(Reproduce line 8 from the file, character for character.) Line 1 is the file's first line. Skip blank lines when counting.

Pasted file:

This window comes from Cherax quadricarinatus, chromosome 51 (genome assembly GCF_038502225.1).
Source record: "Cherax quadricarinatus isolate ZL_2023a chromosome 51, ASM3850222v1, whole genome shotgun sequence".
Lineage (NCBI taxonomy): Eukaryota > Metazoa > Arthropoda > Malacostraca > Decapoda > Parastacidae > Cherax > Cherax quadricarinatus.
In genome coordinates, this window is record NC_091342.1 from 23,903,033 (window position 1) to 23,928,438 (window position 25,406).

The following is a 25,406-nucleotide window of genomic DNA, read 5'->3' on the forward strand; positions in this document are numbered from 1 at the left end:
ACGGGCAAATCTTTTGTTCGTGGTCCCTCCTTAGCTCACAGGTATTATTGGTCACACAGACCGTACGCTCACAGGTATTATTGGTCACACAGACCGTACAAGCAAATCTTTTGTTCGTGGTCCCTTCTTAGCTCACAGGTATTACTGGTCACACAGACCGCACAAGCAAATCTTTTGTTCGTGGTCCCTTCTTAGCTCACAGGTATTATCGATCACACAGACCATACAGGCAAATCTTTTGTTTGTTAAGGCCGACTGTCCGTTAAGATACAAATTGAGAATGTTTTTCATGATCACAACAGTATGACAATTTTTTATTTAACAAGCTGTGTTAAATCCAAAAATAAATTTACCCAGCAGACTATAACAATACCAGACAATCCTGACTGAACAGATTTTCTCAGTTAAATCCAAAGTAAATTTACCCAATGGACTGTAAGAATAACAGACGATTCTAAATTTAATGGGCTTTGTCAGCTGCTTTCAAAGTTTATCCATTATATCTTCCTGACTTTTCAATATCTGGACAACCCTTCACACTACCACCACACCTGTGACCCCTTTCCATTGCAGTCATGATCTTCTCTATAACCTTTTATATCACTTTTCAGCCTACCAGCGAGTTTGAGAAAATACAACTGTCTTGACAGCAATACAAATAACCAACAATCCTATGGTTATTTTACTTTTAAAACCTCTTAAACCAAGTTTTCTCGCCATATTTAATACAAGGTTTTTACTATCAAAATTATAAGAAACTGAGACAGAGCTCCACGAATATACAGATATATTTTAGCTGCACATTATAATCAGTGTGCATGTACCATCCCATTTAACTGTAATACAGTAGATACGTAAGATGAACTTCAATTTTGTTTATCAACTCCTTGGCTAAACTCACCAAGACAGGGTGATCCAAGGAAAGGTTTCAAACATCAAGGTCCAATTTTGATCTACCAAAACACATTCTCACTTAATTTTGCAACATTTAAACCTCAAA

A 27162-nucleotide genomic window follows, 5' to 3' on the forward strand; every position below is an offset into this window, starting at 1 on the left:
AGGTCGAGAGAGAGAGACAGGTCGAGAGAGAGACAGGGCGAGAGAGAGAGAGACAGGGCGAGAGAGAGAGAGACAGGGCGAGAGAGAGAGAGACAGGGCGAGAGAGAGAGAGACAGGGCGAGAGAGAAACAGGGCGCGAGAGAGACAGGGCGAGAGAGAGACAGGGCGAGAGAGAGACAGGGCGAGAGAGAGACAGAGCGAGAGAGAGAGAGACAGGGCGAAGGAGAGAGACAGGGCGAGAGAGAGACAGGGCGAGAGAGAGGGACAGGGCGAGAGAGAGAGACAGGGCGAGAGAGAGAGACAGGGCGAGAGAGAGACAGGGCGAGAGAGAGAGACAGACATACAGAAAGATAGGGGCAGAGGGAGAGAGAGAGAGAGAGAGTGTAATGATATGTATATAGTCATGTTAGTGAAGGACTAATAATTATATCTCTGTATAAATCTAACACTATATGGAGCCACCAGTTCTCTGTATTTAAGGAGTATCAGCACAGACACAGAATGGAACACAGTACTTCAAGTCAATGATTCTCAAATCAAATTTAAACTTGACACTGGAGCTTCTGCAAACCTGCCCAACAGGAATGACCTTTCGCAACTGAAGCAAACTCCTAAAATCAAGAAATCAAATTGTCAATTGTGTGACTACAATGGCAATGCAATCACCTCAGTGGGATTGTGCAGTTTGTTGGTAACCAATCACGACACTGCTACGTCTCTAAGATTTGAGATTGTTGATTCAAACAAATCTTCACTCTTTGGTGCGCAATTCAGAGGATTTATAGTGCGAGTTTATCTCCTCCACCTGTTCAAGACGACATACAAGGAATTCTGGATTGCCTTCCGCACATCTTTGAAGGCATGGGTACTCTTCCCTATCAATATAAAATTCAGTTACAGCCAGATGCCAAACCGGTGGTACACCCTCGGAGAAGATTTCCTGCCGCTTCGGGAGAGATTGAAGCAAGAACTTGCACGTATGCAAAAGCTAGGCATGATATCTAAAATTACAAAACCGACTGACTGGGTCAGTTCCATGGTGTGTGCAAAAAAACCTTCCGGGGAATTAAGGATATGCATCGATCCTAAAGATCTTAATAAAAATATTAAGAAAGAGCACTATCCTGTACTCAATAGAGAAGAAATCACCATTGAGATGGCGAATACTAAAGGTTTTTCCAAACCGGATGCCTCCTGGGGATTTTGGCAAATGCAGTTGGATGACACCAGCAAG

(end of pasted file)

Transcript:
AGGTCGAGAGAGAGAGACAGGTCGAGAGAGAGACAGGGCGAGAGAGAGAGAGACAGGGCGAGAGAGAGAGAGACAGGGCGAGAGAGAGAGAGACAGGGCGAGAGAGAGAGAGACAGGGCGAGAGAGAAACAGGGCGCGAGAGAGACAGGGCGAGAGAGAGACAGGGCGAGAGAGAGACAGGGCGAGAGAGAGACAGAGCGAGAGAGAGAGAGACAGGGCGAAGGAGAGAGACAGGGCGAGAGAGAGACAGGGCGAGAGAGAGGGACAGGGCGAGAGAGAGAGACAGGGCGAGAGAGAGAGACAGGGCGAGAGAGAGACAGGGCGAGAGAGAGAGACAGACATACAGAAAGATAGGGGCAGAGGGAGAGAGAGAGAGAGAGAGTGTAATGATATGTATATAGTCATGTTAGTGAAGGACTAATAATTATATCTCTGTATAAATCTAACACTATATGGAGCCACCAGTTCTCTGTATTTAAGGAGTATCAGCACAGACACAGAATGGAACACAGTACTTCAAGTCAATGATTCTCAAATCAAATTTAAACTTGACACTGGAGCTTCTGCAAACCTGCCCAACAGGAATGACCTTTCGCAACTGAAGCAAACTCCTAAAATCAAGAAATCAAATTGTCAATTGTGTGACTACAATGGCAATGCAATCACCTCAGTGGGATTGTGCAGTTTGTTGGTAACCAATCACGACACTGCTACGTCTCTAAGATTTGAGATTGTTGATTCAAACAAATCTTCACTCTTTGGTGCGCAATTCAGAGGATTTATAGTGCGAGTTTATCTCCTCCACCTGTTCAAGACGACATACAAGGAATTCTGGATTGCCTTCCGCACATCTTTGAAGGCATGGGTACTCTTCCCTATCAATATAAAATTCAGTTACAGCCAGATGCCAAACCGGTGGTACACCCTCGGAGAAGATTTCCTGCCGCTTCGGGAGAGATTGAAGCAAGAACTTGCACGTATGCAAAAGCTAGGCATGATATCTAAAATTACAAAACCGACTGACTGGGTCAGTTCCATGGTGTGTGCAAAAAAACCTTCCGGGGAATTAAGGATATGCATCGATCCTAAAGATCTTAATAAAAATATTAAGAAAGAGCACTATCCTGTACTCAATAGAGAAGAAATCACCATTGAGATGGCGAATACTAAAGGTTTTTCCAAACCGGATGCCTCCTGGGGATTTTGGCAAATGCAGTTGGATGACACCAGCAAG